The manifesto, released in September 2011 by, among others, the likes of Yukkio Hattori, Massimo Bottura, Michel Bras and René Redzepi, was strikingly pompous. “Cooking is a powerful, transformative tool that, through the joint effort of interested parties – whether we be chefs, producers or consumers – can change the way the world nourishes itself.”  Well and good, till you see the food these chefs tend to serve as assaults on nutrition in favour of skimpy appearance.  Heartiness is unceremoniously banished in favour of the aesthetic.

The Open Letter to the Chefs of Tomorrow speaks of a chef’s work as depending on “nature’s gifts” and speaks of it as environmental in nature.  Chefs are the makers of “dialogue” between cultures.  They have “the power to affect socio-economic development of others.”

One writer in attendance, Luciana Bianchi[2], saw the manifesto as an improvement on the idea that chefs were merely “cooks” making, heaven forfend, “dishes, creating recipes, and serving their hungry guests.”  Such reasoning demonstrates how the great value of all – making food in order to be fed – has been replaced by the status of the maker.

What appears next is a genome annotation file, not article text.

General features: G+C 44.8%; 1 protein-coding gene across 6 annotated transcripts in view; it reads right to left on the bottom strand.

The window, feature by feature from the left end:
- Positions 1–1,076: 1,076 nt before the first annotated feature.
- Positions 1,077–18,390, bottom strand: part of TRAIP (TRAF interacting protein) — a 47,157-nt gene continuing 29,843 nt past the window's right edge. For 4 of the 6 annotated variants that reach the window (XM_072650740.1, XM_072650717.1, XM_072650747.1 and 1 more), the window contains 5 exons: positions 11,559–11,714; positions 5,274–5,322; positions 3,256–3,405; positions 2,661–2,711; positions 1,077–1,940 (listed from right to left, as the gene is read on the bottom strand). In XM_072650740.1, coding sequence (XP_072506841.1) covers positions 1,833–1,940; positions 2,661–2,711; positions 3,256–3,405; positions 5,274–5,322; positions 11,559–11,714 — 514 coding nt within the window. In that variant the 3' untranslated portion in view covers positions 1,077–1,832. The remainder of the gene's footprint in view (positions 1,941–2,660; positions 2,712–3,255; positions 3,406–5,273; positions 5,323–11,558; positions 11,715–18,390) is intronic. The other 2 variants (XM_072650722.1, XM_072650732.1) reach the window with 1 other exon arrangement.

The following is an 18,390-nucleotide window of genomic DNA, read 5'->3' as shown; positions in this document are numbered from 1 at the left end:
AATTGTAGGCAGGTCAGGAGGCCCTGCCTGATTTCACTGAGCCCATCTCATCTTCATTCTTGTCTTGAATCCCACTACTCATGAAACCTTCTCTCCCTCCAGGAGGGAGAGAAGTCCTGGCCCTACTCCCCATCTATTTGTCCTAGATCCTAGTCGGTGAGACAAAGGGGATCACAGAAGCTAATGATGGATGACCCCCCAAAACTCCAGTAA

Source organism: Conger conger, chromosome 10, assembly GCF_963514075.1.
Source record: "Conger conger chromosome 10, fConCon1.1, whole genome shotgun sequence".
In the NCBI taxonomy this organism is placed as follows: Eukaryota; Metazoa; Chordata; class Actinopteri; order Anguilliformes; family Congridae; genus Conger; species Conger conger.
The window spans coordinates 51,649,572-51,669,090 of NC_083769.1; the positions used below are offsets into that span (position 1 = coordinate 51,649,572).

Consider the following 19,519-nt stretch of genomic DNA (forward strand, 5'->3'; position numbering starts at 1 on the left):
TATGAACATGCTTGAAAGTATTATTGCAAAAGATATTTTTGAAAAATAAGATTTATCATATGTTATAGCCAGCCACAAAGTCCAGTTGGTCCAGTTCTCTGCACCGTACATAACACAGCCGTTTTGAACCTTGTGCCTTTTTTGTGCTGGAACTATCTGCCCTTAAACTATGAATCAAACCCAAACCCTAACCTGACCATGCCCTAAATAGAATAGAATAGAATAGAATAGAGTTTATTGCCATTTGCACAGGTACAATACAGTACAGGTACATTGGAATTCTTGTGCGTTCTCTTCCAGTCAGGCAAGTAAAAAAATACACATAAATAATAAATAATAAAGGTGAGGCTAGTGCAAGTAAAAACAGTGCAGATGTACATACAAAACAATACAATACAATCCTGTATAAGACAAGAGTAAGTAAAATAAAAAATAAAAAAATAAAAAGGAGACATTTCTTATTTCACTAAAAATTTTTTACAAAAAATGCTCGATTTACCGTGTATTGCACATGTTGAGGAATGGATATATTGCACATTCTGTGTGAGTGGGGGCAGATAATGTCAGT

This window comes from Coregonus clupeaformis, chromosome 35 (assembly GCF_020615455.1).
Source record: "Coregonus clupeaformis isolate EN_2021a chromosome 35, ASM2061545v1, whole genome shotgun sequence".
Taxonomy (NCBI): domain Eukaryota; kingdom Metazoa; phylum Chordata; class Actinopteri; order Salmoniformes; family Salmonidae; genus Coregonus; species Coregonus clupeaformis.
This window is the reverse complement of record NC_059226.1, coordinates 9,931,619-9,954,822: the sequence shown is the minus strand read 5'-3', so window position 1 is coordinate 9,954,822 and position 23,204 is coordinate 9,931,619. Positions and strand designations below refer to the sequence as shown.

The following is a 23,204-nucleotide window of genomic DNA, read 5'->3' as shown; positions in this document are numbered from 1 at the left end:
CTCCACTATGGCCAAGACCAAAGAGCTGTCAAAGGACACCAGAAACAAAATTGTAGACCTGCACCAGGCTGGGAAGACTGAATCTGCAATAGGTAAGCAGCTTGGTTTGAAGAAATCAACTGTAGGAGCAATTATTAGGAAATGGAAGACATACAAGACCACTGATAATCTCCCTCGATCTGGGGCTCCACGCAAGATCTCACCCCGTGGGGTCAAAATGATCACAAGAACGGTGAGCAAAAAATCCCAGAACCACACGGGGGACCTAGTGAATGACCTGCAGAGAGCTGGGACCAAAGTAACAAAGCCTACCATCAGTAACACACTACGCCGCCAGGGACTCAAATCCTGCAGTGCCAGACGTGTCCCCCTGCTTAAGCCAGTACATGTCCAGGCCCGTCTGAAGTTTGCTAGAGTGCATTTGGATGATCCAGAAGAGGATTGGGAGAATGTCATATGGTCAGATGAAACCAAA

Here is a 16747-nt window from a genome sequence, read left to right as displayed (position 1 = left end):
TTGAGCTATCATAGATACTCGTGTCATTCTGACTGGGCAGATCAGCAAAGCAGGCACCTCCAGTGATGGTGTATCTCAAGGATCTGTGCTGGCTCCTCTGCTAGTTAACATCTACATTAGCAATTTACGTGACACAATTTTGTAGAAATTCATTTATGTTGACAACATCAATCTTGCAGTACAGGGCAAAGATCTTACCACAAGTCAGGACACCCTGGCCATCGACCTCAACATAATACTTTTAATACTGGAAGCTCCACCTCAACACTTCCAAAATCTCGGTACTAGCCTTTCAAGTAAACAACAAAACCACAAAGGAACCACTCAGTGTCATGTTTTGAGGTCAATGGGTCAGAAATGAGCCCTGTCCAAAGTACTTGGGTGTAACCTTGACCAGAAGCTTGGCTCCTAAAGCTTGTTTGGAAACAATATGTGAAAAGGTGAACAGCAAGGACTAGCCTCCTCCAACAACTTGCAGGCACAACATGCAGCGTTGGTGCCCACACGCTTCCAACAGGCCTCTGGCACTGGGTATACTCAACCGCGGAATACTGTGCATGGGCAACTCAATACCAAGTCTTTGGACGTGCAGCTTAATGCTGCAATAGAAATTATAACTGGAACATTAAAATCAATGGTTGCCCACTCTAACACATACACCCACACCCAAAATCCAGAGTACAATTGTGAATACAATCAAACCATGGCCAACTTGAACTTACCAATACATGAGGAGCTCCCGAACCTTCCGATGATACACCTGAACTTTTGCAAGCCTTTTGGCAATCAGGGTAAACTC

Blumenthal knows the fundamental nature of the modern ego-manic chef.  Be the one with the biggest presence, the person who struts across the stage.  But his style is not that of the abusive Gordon Ramsey, who uses the word fuck as a cook would salt.  Nor is he homely in the manner of the seafood specialist Rick Stein.  Blumenthal, instead, has made a name making food as chemistry and molecular science, a field that converts laboratories into kitchens and chemical sets.

When he is not losing himself in the television puffery of molecular cooking or gargantuan food experiments, Blumenthal can be good value on Britain’s culinary heritage.  The latter term is already up for dispute, given such infernal marketing confections such as the ploughman’s lunch.  To call that culture would be tantamount, as the German historian Heinrich von Treitschke observed of the English, as calling soap civilization.